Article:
A Harvard Medical School study found that while placebos had no effect on lung function, when it came to patient-reported outcomes, placebos were equally effective in helping relieve patients’ discomfort and self-described asthma symptoms as the standard medical treatment—an albuterol bronchodilator. The study examined the impact of two different placebo treatment—a placebo albuterol inhaler and sham acupuncture—against the albuterol inhaler. The findings appear in the New England Journal of Medicine.
“We were trying to understand whether a placebo effect exists and, if so, whether it was similar with regard to both objectively and subjectively reported measures, and whether similar effects could be observed using different types of placebo,” said Michael Wechsler, MD, associate director of the Asthma Research Center at Brigham Women’s Hospital and assistant professor of medicine at Harvard.
The study randomly assigned 39 patients with chronic asthma to undergo treatment with an active albuterol inhaler, a placebo albuterol inhaler, sham acupuncture, or no intervention. The patients reported statistically significant symptomatic improvement with albuterol, as well as with the placebo inhaler and the sham acupuncture. Little improvement was reported by the patients who received no intervention.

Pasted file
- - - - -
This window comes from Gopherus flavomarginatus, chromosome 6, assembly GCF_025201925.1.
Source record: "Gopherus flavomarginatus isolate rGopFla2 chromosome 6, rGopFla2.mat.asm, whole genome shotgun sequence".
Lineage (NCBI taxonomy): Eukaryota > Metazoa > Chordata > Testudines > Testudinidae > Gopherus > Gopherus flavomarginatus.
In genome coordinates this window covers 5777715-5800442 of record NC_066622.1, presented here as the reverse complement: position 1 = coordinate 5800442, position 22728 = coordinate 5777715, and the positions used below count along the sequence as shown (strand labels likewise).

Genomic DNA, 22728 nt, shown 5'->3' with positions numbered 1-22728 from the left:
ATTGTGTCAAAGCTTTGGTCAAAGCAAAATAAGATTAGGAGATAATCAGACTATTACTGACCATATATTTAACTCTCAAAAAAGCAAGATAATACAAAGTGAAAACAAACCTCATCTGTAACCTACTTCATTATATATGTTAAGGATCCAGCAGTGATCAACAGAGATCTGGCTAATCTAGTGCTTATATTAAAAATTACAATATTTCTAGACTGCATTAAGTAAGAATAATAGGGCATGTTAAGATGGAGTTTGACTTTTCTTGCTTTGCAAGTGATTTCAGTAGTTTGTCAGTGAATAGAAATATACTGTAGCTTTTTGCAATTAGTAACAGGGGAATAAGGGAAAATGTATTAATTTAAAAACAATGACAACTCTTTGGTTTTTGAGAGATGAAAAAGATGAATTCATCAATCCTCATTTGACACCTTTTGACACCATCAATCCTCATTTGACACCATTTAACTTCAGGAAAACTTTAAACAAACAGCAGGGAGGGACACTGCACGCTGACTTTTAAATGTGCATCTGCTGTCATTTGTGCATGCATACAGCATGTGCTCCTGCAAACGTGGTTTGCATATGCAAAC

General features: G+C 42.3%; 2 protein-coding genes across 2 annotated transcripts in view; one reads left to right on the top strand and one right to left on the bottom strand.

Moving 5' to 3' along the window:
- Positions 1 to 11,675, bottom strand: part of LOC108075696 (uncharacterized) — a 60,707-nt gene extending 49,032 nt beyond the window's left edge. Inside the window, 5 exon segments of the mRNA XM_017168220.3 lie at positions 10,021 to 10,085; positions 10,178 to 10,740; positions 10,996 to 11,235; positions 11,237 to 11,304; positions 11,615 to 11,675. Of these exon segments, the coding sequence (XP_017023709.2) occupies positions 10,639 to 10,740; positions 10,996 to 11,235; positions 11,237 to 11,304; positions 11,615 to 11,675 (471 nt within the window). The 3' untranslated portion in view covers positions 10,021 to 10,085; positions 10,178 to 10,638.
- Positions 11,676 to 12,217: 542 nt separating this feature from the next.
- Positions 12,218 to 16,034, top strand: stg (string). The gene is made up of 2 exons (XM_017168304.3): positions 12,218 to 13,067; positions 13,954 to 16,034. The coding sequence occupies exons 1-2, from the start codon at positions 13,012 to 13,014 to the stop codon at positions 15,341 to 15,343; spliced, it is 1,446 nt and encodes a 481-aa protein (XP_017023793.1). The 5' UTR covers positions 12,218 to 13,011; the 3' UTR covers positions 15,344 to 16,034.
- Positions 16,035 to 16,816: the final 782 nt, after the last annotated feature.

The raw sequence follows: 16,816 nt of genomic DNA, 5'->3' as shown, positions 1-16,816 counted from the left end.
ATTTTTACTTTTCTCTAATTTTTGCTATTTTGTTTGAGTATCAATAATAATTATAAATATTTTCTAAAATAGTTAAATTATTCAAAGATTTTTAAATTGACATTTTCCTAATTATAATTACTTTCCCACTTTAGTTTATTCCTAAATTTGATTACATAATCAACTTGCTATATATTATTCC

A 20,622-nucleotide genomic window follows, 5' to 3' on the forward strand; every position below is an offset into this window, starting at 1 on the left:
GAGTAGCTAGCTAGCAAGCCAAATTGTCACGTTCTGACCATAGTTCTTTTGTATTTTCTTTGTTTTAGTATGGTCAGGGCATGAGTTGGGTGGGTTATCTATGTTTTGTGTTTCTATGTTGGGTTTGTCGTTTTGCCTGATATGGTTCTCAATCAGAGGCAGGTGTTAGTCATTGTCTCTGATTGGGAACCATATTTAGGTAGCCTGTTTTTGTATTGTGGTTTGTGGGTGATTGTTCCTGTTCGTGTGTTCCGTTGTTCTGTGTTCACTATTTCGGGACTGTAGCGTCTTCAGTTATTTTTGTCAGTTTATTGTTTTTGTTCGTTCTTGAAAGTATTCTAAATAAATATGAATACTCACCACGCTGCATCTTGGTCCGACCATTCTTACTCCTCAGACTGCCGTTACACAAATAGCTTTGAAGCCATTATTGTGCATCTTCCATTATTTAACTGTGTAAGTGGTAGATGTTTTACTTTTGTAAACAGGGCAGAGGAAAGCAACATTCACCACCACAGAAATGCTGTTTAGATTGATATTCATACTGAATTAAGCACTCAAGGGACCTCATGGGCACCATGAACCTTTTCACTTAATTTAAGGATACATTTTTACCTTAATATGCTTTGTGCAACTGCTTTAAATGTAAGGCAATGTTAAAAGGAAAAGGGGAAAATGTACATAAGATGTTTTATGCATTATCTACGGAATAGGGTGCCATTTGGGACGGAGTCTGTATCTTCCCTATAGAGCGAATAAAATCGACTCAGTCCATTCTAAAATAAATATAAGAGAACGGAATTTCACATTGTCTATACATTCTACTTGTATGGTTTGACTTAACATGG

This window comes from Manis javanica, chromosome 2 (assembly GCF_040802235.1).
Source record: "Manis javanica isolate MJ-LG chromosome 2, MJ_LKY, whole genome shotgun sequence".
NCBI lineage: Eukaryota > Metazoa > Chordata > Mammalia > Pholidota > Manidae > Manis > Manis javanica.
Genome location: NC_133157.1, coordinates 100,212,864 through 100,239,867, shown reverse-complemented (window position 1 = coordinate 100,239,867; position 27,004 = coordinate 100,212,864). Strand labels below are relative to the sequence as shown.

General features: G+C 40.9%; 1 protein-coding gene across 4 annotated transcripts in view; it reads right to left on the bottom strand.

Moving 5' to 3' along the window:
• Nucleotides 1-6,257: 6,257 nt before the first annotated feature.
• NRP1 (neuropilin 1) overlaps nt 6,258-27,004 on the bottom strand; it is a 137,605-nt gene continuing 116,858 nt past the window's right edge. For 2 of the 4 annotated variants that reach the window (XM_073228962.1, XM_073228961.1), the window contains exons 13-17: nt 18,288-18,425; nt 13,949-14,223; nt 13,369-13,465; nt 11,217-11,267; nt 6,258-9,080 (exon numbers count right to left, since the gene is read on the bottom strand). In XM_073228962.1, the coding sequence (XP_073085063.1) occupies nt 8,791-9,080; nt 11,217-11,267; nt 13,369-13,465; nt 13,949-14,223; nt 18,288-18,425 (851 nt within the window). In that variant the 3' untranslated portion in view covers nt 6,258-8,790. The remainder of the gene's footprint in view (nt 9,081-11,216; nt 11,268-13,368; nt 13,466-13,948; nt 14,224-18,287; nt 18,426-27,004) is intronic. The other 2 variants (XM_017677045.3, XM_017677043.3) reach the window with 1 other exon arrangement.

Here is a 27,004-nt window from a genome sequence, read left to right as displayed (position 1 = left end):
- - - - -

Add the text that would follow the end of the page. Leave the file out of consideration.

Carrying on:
Meanwhile, the researchers found that treatment with the albuterol inhaler resulted in a 20% increase in FEV1. The two placebo treatments and the no intervention group showed only a 7% increase in FEV1.
These findings, say the researchers, suggest that physicians and investigators reconsider the implications of subjective, patient-reported outcomes in clinical trails, and consider having a “placebo for the placebo” to monitor a patient’s natural history.
“It’s clear that for the patient, the ritual of treatment can be very powerful,” says Ted Kaptchuk, director of the Program in Placebo Studies at Beth Israel Deaconess Medical Center and associate professor of medicine at Harvard. “This study suggests that in addition to active therapies for fixing diseases, the idea of receiving care is a critical component of what patients value in health care. In a climate of patient dissatisfaction, this may be an important lesson.”
Source: Beth Israel Deaconess Medical Center